The team behind the radical Nissan DeltaWing has declared it has ‘unfinished business’… after being unceremoniously shoved out of the famous Le Mans 24 Hours in June, the fans’ favorite will return to finish what it started at the event’s little brother, Petit Le Mans. The pioneering, dart-shaped Nissan DeltaWing, which captured the hearts of 240,000 Le Mans 24 Hour fans three months ago, will race again at next month’s American Le Mans Series (ALMS) finale at Road Atlanta, USA, on October 17-20.
Led by Nissan Americas Vice-Chairman, Bill Krueger, the announcement took place today at Nissan’s North American headquarters in Nashville, Tennessee. Designed and built with the aim of completing the famous Le Mans 24 Hours using half the fuel and half the tires of contemporary sports prototypes, Nissan DeltaWing was forced to retire from the French endurance classic after six hours, following contact with another car.
The plight of Japanese Nismo racing driver, Satoshi Motoyama, who tried heroically to repair the impact damage by the side of the Le Mans circuit for 90 minutes before having to admit defeat, garnered massive support for the team from fans, whose demands for it to return to the racetrack will now be satisfied.
Existing race commitments mean that all three of the Nissan DeltaWing Le Mans drivers – Motoyama, Marino Franchitti and Michael Krumm – are unavailable for the prestigious Petit Le Mans ALMS race. Nissan’s original GT Academy champion, Spaniard Lucas Ordonez is set to race the car at Road Atlanta, along with American Le Mans Series 2011 PC class champion Gunnar Jeannette.
Darren Cox, General Manager, Nissan in Europe, said “Le Mans was a huge success for us – the car did everything we wanted it to do and more, proving that the pioneering technology we were testing in the world’s most public laboratory works and is a viable option for the future sustainability of motorsport.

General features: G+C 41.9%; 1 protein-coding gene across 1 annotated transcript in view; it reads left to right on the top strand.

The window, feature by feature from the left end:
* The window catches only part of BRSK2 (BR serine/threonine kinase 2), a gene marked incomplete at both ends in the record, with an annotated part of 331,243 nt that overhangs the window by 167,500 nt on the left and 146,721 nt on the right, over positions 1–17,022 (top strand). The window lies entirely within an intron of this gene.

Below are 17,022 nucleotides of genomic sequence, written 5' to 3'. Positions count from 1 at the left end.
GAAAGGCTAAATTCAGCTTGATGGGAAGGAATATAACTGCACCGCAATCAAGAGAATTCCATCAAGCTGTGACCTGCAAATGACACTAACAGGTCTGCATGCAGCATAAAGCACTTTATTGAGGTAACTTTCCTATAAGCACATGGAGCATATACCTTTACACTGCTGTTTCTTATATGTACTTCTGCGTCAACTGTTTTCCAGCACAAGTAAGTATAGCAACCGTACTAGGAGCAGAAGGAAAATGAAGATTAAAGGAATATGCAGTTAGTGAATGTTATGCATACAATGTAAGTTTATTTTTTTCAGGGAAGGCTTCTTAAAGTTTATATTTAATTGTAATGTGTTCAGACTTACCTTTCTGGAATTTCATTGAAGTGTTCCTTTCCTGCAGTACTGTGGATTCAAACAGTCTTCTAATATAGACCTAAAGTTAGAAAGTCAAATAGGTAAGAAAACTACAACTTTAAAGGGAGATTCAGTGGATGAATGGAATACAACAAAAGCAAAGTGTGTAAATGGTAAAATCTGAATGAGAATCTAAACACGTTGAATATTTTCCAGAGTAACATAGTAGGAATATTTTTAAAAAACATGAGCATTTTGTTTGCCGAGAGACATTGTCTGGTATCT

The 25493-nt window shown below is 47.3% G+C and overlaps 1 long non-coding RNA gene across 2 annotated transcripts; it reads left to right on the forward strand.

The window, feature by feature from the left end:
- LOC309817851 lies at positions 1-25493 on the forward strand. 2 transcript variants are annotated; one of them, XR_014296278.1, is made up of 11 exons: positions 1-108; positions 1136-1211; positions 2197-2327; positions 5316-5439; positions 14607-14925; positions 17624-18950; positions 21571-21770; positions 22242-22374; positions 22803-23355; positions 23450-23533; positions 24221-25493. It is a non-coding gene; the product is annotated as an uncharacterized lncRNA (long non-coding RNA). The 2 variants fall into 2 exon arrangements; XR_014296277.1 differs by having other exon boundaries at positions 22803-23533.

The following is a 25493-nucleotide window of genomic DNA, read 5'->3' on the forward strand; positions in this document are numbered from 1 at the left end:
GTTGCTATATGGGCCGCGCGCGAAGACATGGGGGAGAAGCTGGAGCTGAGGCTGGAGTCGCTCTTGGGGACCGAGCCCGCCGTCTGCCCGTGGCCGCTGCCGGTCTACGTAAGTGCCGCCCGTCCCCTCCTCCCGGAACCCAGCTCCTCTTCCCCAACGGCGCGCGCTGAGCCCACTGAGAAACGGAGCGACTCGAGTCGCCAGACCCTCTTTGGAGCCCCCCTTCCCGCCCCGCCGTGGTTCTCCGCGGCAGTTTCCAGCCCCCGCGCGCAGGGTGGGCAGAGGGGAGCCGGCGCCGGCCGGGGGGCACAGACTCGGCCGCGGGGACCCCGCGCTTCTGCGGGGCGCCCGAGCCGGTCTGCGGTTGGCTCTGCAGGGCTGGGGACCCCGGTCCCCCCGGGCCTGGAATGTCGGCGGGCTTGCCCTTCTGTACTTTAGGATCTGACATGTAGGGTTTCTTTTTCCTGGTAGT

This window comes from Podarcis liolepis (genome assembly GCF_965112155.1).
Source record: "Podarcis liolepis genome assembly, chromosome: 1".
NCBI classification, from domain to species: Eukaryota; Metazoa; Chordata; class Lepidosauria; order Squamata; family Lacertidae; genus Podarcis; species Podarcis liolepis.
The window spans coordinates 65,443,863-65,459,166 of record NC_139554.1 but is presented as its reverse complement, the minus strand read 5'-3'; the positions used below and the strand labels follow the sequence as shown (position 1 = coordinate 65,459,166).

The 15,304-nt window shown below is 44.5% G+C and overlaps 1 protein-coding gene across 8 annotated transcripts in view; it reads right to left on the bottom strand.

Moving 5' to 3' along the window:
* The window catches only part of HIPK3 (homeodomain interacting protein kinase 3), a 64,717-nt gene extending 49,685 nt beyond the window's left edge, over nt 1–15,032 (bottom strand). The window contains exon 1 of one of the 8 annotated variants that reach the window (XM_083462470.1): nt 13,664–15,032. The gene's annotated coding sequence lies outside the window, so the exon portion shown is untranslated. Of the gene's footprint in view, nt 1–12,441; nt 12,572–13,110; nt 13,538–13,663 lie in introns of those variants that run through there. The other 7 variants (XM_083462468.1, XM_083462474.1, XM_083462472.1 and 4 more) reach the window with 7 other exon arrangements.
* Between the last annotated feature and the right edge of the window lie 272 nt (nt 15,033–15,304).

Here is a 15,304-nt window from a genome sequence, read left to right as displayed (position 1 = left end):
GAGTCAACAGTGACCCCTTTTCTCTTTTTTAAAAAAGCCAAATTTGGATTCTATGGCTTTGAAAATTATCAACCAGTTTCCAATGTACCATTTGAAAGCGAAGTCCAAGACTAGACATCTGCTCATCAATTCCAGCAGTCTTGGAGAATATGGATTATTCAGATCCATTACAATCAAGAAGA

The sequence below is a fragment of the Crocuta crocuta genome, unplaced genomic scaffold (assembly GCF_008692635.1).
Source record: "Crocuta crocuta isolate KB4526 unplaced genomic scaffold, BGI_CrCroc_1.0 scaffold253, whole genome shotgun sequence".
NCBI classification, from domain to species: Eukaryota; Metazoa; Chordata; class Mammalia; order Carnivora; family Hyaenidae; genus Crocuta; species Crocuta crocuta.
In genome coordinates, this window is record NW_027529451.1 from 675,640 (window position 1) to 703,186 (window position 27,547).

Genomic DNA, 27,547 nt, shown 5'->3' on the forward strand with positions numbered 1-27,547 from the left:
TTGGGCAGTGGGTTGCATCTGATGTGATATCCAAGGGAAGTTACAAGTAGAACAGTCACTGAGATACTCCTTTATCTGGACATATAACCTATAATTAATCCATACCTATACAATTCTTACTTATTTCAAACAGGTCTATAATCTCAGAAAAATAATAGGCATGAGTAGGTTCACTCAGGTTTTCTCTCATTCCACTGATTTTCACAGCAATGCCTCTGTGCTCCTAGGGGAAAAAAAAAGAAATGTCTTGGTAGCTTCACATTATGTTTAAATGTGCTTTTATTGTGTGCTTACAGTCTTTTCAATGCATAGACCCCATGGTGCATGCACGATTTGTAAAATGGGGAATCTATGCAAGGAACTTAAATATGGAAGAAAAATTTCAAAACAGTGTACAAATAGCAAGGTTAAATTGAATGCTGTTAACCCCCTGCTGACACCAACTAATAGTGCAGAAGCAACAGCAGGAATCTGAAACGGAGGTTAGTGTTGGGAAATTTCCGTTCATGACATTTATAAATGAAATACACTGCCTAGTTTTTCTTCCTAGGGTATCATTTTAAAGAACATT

“The only thing that didn’t go our way was the way the race ended for us, which was entirely out of our control. Because we’d proven the technology worked, it was hard to be too disappointed, but we were blown away by the level of support and goodwill that came our way from the fans so now we feel we owe it to them to race again.”
The team believes that the 1,000-mile, 10-hour Petit Le Mans race is the perfect event for Nissan DeltaWing to not only give fans the race finish they desire, but also demonstrate its prowess on a more traditional track, as opposed to the high-speed Le Mans circuit, which also utilizes public roads.
The announcement comes as it is revealed that, as part of the ALMS merger with the other major sportscar series, GRAND-AM Road Racing, provision will be made for Nissan DeltaWing within the regulations of the resulting new championship, scheduled to start in 2014.
The project also provided a test bed for Nissan to develop future innovations that can be filtered into the Company’s global motorsport programmes as well as future road products. This will continue to be the case at Petit Le Mans, with new technology being trialled during the race and further development work being carried out by partner, Michelin, on its bespoke tires, specially built for the Nissan DeltaWing.
Based on fuel consumption and tire wear data taken during more than six hours of running at Le Mans, the car was on course to achieve its goal of completing the 24 Hours using half the fuel and half the tires of its fellow entrants.
Data taken from a standard LMP2 car at Le Mans indicated that it used 2,350 litres of fuel and changed tires every 300 miles, chewing through nine sets. And, while the LMP2 car had a fuel consumption level of 5mpg, Nissan DeltaWing was running at 10.7mpg.
By Paul Ryan – PR Director – Highcroft Racing
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